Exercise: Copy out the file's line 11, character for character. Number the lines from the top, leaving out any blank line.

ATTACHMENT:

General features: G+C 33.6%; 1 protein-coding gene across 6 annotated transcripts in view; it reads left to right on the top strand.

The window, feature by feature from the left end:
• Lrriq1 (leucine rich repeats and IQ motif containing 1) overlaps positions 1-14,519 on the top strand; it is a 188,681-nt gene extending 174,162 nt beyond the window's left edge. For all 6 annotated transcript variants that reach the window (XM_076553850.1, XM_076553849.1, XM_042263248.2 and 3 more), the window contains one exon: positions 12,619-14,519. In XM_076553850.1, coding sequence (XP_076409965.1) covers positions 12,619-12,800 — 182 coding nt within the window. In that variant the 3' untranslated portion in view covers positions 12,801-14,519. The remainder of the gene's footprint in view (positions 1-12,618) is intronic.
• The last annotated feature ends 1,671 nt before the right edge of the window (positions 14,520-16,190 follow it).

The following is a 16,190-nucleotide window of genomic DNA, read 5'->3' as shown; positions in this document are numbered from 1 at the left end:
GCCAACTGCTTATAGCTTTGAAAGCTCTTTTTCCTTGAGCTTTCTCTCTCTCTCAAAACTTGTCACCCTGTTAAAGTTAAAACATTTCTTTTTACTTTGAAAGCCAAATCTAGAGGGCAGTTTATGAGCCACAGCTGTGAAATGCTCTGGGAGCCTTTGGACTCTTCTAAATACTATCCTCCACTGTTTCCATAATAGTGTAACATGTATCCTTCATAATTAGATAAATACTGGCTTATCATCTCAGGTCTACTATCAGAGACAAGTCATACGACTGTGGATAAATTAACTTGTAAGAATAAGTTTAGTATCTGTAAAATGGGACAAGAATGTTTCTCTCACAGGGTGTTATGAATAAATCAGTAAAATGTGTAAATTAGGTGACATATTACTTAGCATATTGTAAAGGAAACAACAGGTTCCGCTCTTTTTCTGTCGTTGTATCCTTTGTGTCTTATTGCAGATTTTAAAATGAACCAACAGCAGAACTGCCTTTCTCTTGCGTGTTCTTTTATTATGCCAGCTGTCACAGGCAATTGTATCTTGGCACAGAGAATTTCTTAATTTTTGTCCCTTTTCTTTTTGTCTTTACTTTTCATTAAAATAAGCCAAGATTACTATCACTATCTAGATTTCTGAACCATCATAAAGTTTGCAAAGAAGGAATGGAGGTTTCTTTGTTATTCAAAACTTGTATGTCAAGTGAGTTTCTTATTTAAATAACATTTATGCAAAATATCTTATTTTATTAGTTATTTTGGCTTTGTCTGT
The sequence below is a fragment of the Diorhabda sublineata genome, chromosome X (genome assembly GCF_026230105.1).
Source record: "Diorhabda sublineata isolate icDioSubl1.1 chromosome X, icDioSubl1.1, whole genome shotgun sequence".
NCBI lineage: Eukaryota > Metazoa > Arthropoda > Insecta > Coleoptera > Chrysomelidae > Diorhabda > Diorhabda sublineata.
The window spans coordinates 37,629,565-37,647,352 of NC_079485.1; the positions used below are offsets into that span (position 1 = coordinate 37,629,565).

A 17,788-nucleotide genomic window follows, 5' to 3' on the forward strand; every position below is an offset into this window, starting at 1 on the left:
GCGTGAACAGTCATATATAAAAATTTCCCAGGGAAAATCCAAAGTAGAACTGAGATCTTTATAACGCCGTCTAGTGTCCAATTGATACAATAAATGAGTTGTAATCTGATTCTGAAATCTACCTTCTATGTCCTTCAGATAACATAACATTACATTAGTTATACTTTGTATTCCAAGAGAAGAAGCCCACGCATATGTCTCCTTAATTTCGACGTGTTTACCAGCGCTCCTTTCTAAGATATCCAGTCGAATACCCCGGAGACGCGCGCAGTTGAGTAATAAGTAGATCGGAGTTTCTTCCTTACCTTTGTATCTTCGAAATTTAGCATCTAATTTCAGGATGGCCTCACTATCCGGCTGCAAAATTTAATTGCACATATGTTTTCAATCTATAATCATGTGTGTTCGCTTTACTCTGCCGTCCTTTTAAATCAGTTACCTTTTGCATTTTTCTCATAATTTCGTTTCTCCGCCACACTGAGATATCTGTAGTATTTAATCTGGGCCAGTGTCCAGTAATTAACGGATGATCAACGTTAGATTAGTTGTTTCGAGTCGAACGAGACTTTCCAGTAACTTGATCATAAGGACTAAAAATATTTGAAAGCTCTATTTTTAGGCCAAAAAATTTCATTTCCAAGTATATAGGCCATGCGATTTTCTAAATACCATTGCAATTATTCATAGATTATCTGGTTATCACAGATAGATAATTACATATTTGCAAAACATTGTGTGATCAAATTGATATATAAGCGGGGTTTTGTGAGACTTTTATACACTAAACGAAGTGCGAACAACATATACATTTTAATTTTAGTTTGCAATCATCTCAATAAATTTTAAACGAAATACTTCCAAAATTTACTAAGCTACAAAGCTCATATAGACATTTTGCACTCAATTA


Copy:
A 17,788-nucleotide genomic window follows, 5' to 3' on the forward strand; every position below is an offset into this window, starting at 1 on the left: